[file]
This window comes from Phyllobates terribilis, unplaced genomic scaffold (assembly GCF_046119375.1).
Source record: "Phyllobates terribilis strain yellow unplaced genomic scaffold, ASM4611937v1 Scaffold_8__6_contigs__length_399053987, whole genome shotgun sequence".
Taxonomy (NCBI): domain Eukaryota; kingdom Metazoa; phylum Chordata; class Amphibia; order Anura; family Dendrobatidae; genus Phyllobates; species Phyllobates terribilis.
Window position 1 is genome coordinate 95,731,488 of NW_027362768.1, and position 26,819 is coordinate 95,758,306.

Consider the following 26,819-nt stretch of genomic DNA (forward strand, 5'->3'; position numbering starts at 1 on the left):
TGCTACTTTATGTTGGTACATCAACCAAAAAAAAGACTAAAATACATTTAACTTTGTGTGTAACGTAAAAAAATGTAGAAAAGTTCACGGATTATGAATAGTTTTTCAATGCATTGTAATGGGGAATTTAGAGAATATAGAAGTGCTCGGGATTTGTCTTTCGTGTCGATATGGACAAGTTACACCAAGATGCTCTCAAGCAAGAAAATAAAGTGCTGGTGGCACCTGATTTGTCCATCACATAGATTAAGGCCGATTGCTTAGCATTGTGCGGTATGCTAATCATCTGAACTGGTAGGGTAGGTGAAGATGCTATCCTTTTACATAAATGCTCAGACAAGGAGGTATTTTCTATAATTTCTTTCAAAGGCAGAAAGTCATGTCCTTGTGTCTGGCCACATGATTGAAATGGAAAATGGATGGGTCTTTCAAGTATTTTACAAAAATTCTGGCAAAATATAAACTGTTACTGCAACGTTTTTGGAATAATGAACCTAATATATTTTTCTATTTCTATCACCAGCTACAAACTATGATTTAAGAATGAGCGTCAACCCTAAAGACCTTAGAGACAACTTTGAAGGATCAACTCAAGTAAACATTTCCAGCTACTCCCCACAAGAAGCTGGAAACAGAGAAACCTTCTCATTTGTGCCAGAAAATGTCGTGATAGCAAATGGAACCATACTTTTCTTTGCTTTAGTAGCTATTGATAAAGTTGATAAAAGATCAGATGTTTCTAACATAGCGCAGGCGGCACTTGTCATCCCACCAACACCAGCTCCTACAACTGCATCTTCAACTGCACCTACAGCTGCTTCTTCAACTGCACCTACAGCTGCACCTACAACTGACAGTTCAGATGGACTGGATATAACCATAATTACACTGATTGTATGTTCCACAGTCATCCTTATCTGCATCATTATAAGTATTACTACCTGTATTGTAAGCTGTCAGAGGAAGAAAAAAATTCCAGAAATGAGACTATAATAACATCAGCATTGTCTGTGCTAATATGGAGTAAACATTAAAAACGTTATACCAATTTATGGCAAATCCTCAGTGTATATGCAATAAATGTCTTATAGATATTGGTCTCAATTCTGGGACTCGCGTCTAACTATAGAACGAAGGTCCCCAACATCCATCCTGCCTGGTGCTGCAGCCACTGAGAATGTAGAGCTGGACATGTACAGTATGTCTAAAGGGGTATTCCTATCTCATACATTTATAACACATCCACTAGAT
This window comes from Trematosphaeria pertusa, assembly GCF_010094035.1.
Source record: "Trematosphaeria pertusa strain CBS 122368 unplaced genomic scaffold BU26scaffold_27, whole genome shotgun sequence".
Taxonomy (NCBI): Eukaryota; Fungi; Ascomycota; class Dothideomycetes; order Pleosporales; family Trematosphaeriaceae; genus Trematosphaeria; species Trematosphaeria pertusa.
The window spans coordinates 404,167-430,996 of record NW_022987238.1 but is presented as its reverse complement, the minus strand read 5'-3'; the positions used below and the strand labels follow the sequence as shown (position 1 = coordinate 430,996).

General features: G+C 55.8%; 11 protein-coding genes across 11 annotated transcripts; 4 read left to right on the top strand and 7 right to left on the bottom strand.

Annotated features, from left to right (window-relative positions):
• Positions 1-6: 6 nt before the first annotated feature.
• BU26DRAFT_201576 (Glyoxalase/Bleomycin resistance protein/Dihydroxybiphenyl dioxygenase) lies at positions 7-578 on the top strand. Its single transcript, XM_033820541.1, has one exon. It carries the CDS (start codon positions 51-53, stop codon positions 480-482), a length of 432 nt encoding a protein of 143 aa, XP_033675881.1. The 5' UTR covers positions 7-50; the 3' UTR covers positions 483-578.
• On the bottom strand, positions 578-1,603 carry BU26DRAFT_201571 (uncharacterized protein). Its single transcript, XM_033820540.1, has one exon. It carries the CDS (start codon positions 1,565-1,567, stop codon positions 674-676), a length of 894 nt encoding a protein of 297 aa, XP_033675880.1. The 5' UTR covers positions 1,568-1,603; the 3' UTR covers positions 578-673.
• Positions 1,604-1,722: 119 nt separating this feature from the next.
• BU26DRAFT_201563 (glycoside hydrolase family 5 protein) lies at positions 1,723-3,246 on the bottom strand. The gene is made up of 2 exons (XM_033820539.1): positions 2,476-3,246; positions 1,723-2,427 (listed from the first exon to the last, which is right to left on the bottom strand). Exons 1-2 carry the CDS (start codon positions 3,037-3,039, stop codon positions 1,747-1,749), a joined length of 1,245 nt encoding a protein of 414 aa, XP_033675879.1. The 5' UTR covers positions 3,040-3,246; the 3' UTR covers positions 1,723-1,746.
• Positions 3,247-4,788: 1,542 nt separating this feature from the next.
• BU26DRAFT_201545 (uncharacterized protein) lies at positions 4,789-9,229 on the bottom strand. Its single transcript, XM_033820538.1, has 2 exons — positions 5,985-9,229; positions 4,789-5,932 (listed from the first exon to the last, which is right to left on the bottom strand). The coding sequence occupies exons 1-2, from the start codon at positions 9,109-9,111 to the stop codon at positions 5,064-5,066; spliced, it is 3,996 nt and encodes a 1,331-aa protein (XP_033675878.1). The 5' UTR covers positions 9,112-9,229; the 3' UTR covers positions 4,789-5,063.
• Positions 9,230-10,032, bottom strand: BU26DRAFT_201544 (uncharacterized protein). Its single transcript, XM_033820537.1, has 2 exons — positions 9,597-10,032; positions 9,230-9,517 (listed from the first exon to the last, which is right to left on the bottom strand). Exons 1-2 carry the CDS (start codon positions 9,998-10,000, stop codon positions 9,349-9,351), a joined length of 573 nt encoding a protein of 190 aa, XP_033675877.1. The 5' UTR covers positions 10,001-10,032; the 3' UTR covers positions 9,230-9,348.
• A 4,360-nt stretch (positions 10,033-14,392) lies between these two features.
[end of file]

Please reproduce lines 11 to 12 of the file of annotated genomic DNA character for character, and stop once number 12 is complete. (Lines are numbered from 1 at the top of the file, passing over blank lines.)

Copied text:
General features: G+C 55.8%; 11 protein-coding genes across 11 annotated transcripts; 4 read left to right on the top strand and 7 right to left on the bottom strand.

Annotated features, from left to right (window-relative positions):